Do You Own Your Home?

Do you have a copy of the original questionaire you filled out for each of the credit cards available for easy review?

(If not, shame on you!!! Get one! Now! In the meantime, check out one of the online offers or a recent snail mail spam you received.)

Do you see where it says, Do you Rent or Own your home?

Here’s one of the tricks that got us, collectively, in trouble during the housing boom and bust.

If you have a mortgage, you do not own your home. The bank does.

The amount of equity you have built up in your home is a percentage of ownership. Until that mortgage is paid off, in full, you only own a percentage of your home. The bank holds the deed and title to the property until then.

See, by asking you an either-or question, the lender (in this case, a credit card company) is tricking you into thinking, “Hey, I’ve got a mortgage, that means I own my home!” It’s a crock.

It is very simple: If you have a mortgage, you do NOT own your home. Any offer of credit based on you owning your home is therefore a trap… UNTIL you really do own your home.

(Yes, I know that revolving debt – like credit cards – can’t normally cost you your home if you default. However, home ownership makes you a good risk, in the credit card company’s eyes, for consumer credit. Regular, on-time, mortgage payments also make you a good risk – though not as good as home ownership – for consumer credit. It seems that the credit card companies forgot this difference, along with a significant portion of U.S. citizens.)

Now, consider the recent credit, mortgage, financial crisis. Credit was given to many people (including me) on the basis that having a mortgage = owning a home. If you own your home, you have an asset of real value. If you have a mortgage, you have a debt.

Here is one instance where Pookah was definitely smarter than I am.

Pookah thought she had a home once. Pookah lost her home. Pookah survived, but fully understands that Pookah depends on her human for comfy-nest and Pookahfood. A small tasty bird would also be nice. Pookah will now purr and entertain human with cat antics.

This is my train of thought (again, overly simplified):

1. Treat a mortgage as home ownership.

2. Offer people credit based on false home ownership.

3. Encourage people to use the credit, which they do.

4. People now have a moderate credit card bill every month IN ADDITION to a moderate mortgage bill. At this point, everything’s okay until…

5. A mistake happens – late on a payment – or life intervenes with an expensive medical or car problem; OR the continuous encouragement to buy on credit turns that moderate credit card bill into a High credit card bill.

6. People default on their payments.

7. The effect cascades as soon as enough defaults start racking up.

8. When enough people have defaulted, the credit card company’s gross income shrinks to the point where they can’t generate enough profit to pay *their* bills.

9. The credit card company can’t get any loans because the same thing is happening to other financial institutions.

10. The credit card company defaults on its loans.

11. All heck breaks loose.

Here is a case where an ounce or two of prevention are worth several metric tonnes of cure.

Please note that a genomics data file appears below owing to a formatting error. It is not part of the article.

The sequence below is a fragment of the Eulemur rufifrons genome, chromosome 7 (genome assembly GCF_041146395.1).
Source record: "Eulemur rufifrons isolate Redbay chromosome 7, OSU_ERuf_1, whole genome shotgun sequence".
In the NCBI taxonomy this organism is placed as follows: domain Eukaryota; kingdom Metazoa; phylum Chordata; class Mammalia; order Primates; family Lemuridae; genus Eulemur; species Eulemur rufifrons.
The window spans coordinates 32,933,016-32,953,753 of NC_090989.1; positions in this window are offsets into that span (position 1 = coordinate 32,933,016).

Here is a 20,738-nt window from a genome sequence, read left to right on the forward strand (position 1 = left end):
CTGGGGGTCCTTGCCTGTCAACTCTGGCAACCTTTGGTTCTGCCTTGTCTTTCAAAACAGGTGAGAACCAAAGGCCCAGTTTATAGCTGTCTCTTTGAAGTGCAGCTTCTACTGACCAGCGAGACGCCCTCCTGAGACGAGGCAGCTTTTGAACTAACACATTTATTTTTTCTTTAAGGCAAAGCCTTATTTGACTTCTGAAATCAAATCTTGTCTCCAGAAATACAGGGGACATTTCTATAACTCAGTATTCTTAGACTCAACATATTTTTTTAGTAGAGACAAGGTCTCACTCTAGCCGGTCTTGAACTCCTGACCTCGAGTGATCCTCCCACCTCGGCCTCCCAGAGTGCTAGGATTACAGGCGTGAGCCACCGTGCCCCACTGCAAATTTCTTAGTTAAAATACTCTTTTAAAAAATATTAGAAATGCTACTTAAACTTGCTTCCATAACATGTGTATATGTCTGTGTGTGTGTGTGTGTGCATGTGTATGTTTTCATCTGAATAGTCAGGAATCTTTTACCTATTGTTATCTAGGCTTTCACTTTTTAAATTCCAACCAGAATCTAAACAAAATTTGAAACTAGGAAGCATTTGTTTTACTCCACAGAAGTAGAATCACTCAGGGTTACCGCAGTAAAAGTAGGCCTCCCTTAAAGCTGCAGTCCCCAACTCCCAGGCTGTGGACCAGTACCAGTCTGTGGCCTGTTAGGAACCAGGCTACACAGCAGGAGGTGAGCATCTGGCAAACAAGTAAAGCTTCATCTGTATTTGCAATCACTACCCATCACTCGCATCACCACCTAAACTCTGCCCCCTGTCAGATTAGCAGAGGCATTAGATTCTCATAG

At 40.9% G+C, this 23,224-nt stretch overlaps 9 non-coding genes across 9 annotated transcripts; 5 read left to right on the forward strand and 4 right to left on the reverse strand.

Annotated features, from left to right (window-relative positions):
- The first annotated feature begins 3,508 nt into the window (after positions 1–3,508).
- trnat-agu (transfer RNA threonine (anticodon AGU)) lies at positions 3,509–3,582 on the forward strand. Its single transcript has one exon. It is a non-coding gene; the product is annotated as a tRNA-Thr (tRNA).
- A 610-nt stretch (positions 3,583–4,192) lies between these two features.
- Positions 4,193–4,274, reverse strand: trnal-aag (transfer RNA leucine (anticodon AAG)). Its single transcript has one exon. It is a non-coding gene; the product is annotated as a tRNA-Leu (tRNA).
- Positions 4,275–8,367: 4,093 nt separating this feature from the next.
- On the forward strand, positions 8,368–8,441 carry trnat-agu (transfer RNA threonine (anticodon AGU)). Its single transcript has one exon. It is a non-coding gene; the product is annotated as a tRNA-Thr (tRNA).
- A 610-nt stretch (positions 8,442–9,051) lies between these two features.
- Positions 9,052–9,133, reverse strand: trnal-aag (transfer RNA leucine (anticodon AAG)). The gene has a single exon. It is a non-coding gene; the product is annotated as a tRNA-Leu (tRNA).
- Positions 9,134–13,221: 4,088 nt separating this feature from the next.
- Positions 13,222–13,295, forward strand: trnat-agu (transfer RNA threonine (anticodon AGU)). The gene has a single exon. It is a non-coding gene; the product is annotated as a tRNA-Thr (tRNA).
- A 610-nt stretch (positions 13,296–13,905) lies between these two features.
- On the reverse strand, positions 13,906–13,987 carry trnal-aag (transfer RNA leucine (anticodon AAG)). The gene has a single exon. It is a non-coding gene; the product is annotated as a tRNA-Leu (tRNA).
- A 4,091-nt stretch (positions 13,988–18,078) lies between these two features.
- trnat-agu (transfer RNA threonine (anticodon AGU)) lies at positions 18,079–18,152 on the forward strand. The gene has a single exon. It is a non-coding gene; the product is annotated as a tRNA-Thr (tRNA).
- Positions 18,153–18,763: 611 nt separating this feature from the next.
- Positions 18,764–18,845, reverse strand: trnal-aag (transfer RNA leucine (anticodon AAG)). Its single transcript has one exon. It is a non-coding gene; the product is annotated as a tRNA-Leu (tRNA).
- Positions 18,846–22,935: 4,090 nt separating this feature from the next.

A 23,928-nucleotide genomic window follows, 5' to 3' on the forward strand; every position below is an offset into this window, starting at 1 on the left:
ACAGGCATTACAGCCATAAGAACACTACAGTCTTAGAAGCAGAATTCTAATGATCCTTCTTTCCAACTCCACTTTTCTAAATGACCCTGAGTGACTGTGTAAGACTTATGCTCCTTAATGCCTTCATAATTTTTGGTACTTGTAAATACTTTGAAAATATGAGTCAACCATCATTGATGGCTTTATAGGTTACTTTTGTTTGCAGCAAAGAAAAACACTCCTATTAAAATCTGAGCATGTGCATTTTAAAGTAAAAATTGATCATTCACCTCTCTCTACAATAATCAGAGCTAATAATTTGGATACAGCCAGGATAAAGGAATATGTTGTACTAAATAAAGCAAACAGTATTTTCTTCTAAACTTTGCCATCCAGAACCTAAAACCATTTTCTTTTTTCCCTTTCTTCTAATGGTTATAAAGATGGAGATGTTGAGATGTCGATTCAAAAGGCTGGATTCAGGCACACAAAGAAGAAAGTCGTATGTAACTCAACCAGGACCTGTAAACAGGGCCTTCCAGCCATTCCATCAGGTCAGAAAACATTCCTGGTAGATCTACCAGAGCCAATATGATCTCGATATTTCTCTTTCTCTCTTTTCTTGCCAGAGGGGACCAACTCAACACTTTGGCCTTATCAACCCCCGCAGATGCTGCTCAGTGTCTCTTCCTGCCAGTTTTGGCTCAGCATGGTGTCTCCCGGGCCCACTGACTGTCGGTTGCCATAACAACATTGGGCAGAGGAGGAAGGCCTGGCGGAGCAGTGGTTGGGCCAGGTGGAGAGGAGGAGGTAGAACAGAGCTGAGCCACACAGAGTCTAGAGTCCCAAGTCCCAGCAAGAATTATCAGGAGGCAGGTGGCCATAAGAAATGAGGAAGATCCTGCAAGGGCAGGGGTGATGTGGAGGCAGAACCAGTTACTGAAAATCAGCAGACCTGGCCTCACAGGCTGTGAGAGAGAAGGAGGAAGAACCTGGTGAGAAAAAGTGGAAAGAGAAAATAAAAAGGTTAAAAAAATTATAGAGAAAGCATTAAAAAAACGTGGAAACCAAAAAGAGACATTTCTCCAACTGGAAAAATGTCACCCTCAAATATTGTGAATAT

• Any credit card offer that doesn’t ask about your mortgage is a trap. Don’t step in any more traps.
  • If you are already in debt, think twice – no, three times – before getting a new credit card. Borrowing more money will NOT get you out of debt.
  • If you are in debt, the only sort of credit card you should even consider is a 0% balance transfer card with a maximum 3% transfer fee. If the offer does not meet these minimums, shred it.
  • If you have any authorized users on your credit cards, cut them off. Seriously. You’ll have enough problems dealing with your own mistakes without having someone else’s mistakes bite your tail. If your kids are authorized users, it’s time to cut the financial umbilical cord. If your S.O., best friend, or business partner are authorized users, it’s time for them to be responsible for themselves. This does NOT mean that you cut your S.O. off. It does mean that you MUST contain the damage before it gets worse.

One Response to “Do You Own Your Home?”

  1. Deni says:

    I thought we were debtaing the value of IO loans. Can we keep that separate from the other debtaing points?Whether buying real estate (right now or ever) is a good idea (for living in or renting out) is a completely separate issue.Clarity of thought is key when making financial decisions.Confusing these issues, and lumping them all into the same basket:Whether RE is a good investment.Whether your RE purchase, if your own home, should be considered an investment at all.Fixed vs variable.Whether borrowing against “equity” is ever a good idea.Established communities vs new developments.Rent vs buy (and what are the metrics that go into that decision).isn’t particularly smart.I think we can ALL agree that the RE market is seriously overpriced in many markets, and also that there has been some egregious behavior by agents, brokers, and financial institutions which has enabled and encouraged the greedy and the ignorant to produce a truly horrifying situation.Nonetheless, people have, historically, bought and sold RE. Even you “bitter renters” have to rent your homes from somebody. Right now, you’re getting a very good deal. At other times, less so.Keith’s done a very good job on this site in showing just how speculative the market had become. He did it (mostly) by pointing this out with statistics.Please don’t turn Renting vs Buying into a religion. It’s really just a financial choice, and it should be an informed one.

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